It may seem odd to plan winter decorating in mid-summer but, for do-it-yourselfers, starting early lets you think about your tastes, needs and budget. Top designers are putting together their winter portfolios that showcase trending winter decorating ideas for 2018/2019. Here are a few that will make your home cozy and bright as the seasons change.
Change the Color Palette
As part of the process of selecting colors for interiors, designers take into consideration how people respond to color. Known as color psychology, different colors affect moods, thoughts and the way you feel. The light, airy colors of summer make winters feel colder. Designers are featuring rich, saturated colors that give a feeling of warmth and comfort. Deep oranges with brown undertones, navy blue, classic grey and red wine colors, from dusky purple to the rosy hues of syrah, are high on the list of this year's colors. Other featured colors include dark green and jewel tones, such as ruby, emerald and amethyst.
Many designers are going for dark wall colors contrasted with rich accents and metallic tones. If your walls are neutral, consider painting one a dark color, such as matte black. If black is not appealing, try navy blue, a top favorite this year. The deep hues serve as a neutral background that work well with all other colors. Its many nuances of tone evoke a timeless elegance that sets a backdrop for bursts of glinting metallic hues of gold, brass, silver or bronze. Since navy blue is a relaxing shade, spice it up with cherry reds, orange, yellows or emerald.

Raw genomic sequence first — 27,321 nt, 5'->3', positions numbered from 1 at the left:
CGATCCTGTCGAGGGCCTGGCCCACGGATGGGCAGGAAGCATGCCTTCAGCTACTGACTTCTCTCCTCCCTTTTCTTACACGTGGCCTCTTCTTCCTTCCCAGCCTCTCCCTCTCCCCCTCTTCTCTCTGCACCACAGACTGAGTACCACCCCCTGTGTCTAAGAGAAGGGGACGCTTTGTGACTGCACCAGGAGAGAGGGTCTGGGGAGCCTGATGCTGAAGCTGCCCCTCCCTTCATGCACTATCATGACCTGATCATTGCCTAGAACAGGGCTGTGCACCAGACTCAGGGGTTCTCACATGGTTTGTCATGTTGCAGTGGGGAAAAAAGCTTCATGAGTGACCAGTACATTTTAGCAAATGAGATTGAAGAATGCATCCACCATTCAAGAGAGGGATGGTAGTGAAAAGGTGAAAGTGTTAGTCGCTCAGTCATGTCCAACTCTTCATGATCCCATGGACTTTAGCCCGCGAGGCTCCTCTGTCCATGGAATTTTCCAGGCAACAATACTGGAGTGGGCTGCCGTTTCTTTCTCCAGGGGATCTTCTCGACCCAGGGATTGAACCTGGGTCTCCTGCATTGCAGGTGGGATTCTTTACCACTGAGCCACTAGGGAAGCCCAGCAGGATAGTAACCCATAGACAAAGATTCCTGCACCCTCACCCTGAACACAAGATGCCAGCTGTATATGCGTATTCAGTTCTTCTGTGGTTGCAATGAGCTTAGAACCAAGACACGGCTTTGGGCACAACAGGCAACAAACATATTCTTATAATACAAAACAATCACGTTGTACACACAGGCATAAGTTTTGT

Along with color, texture adds depth and interest to an interior. Rich fabrics, such as wool, cashmere, velvet and faux fur, look and feel warm. Add them to floors, sofas, chairs, window coverings and beds. Layering also gives a feeling of warmth.
Getting out of bed on a cold winter morning is easier if bare feet land on the warmth of a carpet instead of cold floors. Layer rugs over bare stone, tile or wood floors. Tuck the edges of large area rugs under furniture to add texture and warmth, and top them with smaller throw rugs or sheepskins for visual interest. If you have carpet already, accentuate your new color palette with area rugs in shades that add zing.
Rugs don't need to be confined to the floor. Rugs can serve as an addition to wall art or as a focal point. Try hanging a rug on a wall to break up a large expanse of flat surface. Select a rug that complements the style of your décor. Colorful flat weave oriental kilims, tufted Scandinavian weavings in bold colors, subtly designed Moroccan rugs or rough-textured sisal rugs each makes a unique decorative statement.
Lighting also adds texture and depth to a space. Some materials, such as metals, glass and ceramics, reflect light. Others, such as wood and terracotta, absorb light. Pendant lights, chandeliers, candles and table lamps each create a distinctive type of light that contributes to the layers of the room.
Winter home decorating need not be expensive or time-consuming. If you don't want to go to the trouble of painting walls, use accessories to warm up your space with color and texture. Drape throws, blankets or shawls over a sofa, chair or bed. They look inviting and are soft and warm to cuddle under. The chunky texture of knitted throws and wraps adds a homey warmth to any room. Knits are popular as decorations as well, such as stars, wreaths, pillows, tree skirts and ornaments. Old sweaters can be repurposed into textured wraps for vases and bottles.